Important Note: As using FEA in the cloud requires to send your data to a remote server, make sure that the software you use protects your data by encrypting them and uses a 3rd party secure cloud implementation such as Amazon AWS. FEA simulation data can be very sensitive and I would be very careful to send my FEA data to a company which would store those data in their own servers.
Why has a cloud server more computational power than your computer?
Your computer is a physical hardware, so whatever number of cores you have on your processor, this ain’t gonna change…
The number of cores for example may be 4, 8, 16, 32 but it rarely goes beyond that
(Except if you are the happy owner of a supercomputer… in that case, send me a photo please, I’ll feature you on this article ;-) )
A cloud server is different as it is generally a « virtual » machine.
The number of cores it can use can change and expand in function of your needs …
This is why it is said to be « scalable »
Let’s assume for example that you have a huge Finite Element model with 10 billions of degrees of freedom (and also that you know what to do with it…)
With a normal computer, it would take years for you to calculate this model (if you can do it at all)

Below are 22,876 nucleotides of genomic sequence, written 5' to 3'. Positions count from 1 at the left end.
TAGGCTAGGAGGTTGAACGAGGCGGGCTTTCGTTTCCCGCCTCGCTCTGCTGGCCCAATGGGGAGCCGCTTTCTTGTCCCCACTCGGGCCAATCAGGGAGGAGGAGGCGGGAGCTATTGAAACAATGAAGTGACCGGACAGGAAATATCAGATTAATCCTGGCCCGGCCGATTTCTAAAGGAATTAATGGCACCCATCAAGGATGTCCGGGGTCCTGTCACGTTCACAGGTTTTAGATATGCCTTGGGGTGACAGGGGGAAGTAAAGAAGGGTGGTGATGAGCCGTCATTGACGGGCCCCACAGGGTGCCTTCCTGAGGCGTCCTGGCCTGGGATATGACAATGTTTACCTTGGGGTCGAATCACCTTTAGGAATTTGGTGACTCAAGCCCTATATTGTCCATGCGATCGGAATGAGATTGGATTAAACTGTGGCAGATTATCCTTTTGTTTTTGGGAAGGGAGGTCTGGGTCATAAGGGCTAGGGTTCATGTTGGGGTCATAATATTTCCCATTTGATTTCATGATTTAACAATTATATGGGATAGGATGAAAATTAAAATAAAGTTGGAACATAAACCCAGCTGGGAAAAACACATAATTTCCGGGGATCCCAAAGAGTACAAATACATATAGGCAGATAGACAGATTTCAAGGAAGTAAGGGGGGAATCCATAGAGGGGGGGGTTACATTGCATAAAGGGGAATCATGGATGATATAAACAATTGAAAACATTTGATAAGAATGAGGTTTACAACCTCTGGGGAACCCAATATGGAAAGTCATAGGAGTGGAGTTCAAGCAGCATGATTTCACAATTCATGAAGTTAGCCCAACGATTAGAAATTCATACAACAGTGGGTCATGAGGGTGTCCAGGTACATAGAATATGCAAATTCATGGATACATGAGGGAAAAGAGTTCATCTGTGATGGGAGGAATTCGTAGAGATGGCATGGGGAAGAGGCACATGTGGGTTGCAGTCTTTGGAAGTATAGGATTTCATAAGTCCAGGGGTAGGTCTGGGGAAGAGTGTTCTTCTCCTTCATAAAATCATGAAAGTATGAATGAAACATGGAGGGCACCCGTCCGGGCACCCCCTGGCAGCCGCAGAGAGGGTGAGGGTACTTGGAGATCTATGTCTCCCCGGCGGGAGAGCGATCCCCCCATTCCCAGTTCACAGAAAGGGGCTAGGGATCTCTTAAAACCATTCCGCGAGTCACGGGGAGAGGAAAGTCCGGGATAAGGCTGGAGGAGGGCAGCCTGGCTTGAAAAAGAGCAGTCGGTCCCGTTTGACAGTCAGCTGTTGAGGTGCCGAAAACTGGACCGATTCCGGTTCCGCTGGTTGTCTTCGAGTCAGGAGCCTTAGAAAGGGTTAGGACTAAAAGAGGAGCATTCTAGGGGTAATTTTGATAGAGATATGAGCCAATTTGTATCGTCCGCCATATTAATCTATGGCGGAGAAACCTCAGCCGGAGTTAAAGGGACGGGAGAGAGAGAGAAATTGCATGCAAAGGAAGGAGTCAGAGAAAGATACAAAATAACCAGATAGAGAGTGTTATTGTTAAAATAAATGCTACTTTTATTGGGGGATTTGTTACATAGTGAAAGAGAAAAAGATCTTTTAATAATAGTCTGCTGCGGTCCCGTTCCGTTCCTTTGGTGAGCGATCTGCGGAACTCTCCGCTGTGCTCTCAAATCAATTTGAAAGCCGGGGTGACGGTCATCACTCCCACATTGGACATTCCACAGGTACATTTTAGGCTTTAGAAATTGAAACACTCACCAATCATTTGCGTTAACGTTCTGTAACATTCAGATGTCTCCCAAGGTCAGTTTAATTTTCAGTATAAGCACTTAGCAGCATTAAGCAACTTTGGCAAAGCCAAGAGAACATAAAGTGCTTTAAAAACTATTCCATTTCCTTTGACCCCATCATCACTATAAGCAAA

But with a cloud server, you can expand the number of cores and calculate much faster ;-)
Cool, isn’t it?
How can you use FEA in the cloud?
First, you are very geeky (like me) and you can setup your own cloud server, install an open-source solver in it and create an API that will send and receive data that you can process using python or mathlab
(I would LOVE to show you how to do all that BTW… maybe in a future blog post! Make sure you are in the email list to be notified when I do, because this would be HUGE :-) )
Second (more practical) solution is to use a software which already does all that for you!
There are several solutions on the market right now
For example, you can think about Onscale which provides you for free with a pre/post software and then gives you 10 Core/Hours per month to use their solver on the cloud (10 CH are actually a lot, you can run more than 1000 small models with that)